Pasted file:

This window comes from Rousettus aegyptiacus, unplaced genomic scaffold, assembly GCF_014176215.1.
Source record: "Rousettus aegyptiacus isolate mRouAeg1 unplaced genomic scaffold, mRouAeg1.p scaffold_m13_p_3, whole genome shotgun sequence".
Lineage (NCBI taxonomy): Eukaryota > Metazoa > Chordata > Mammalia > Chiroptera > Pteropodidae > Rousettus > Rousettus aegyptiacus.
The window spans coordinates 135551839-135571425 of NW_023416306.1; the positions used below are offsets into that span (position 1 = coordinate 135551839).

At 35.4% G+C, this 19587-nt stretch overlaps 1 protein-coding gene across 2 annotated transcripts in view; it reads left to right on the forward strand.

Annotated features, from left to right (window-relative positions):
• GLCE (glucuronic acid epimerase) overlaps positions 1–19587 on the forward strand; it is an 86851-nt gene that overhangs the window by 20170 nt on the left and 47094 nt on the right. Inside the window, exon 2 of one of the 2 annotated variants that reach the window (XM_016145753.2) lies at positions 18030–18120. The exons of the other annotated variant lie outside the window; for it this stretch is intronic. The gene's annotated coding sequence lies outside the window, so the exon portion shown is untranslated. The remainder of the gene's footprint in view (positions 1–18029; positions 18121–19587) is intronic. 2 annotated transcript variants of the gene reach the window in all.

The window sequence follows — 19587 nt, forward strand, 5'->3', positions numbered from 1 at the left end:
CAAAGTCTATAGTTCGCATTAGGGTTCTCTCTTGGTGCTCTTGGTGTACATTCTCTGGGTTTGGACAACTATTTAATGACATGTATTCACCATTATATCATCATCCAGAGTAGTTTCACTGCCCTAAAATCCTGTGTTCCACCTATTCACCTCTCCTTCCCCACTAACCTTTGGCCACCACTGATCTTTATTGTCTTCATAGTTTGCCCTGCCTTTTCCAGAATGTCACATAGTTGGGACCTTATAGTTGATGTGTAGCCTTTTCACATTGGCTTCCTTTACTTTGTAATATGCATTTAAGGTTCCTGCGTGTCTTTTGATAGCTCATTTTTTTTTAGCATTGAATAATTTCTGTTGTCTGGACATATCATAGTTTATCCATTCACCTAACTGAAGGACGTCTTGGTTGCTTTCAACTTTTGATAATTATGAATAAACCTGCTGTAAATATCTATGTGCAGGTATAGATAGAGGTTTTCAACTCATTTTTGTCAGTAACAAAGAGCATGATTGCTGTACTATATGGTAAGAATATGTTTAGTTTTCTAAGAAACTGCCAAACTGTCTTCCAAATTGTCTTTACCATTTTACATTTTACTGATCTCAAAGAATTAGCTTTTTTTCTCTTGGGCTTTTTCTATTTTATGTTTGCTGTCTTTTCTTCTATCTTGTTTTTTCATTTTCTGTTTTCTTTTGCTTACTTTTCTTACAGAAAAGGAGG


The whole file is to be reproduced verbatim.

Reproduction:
This window comes from Rousettus aegyptiacus, unplaced genomic scaffold, assembly GCF_014176215.1.
Source record: "Rousettus aegyptiacus isolate mRouAeg1 unplaced genomic scaffold, mRouAeg1.p scaffold_m13_p_3, whole genome shotgun sequence".
Lineage (NCBI taxonomy): Eukaryota > Metazoa > Chordata > Mammalia > Chiroptera > Pteropodidae > Rousettus > Rousettus aegyptiacus.
The window spans coordinates 135551839-135571425 of NW_023416306.1; the positions used below are offsets into that span (position 1 = coordinate 135551839).

At 35.4% G+C, this 19587-nt stretch overlaps 1 protein-coding gene across 2 annotated transcripts in view; it reads left to right on the forward strand.

Annotated features, from left to right (window-relative positions):
• GLCE (glucuronic acid epimerase) overlaps positions 1–19587 on the forward strand; it is an 86851-nt gene that overhangs the window by 20170 nt on the left and 47094 nt on the right. Inside the window, exon 2 of one of the 2 annotated variants that reach the window (XM_016145753.2) lies at positions 18030–18120. The exons of the other annotated variant lie outside the window; for it this stretch is intronic. The gene's annotated coding sequence lies outside the window, so the exon portion shown is untranslated. The remainder of the gene's footprint in view (positions 1–18029; positions 18121–19587) is intronic. 2 annotated transcript variants of the gene reach the window in all.

The window sequence follows — 19587 nt, forward strand, 5'->3', positions numbered from 1 at the left end:
CAAAGTCTATAGTTCGCATTAGGGTTCTCTCTTGGTGCTCTTGGTGTACATTCTCTGGGTTTGGACAACTATTTAATGACATGTATTCACCATTATATCATCATCCAGAGTAGTTTCACTGCCCTAAAATCCTGTGTTCCACCTATTCACCTCTCCTTCCCCACTAACCTTTGGCCACCACTGATCTTTATTGTCTTCATAGTTTGCCCTGCCTTTTCCAGAATGTCACATAGTTGGGACCTTATAGTTGATGTGTAGCCTTTTCACATTGGCTTCCTTTACTTTGTAATATGCATTTAAGGTTCCTGCGTGTCTTTTGATAGCTCATTTTTTTTTAGCATTGAATAATTTCTGTTGTCTGGACATATCATAGTTTATCCATTCACCTAACTGAAGGACGTCTTGGTTGCTTTCAACTTTTGATAATTATGAATAAACCTGCTGTAAATATCTATGTGCAGGTATAGATAGAGGTTTTCAACTCATTTTTGTCAGTAACAAAGAGCATGATTGCTGTACTATATGGTAAGAATATGTTTAGTTTTCTAAGAAACTGCCAAACTGTCTTCCAAATTGTCTTTACCATTTTACATTTTACTGATCTCAAAGAATTAGCTTTTTTTCTCTTGGGCTTTTTCTATTTTATGTTTGCTGTCTTTTCTTCTATCTTGTTTTTTCATTTTCTGTTTTCTTTTGCTTACTTTTCTTACAGAAAAGGAGG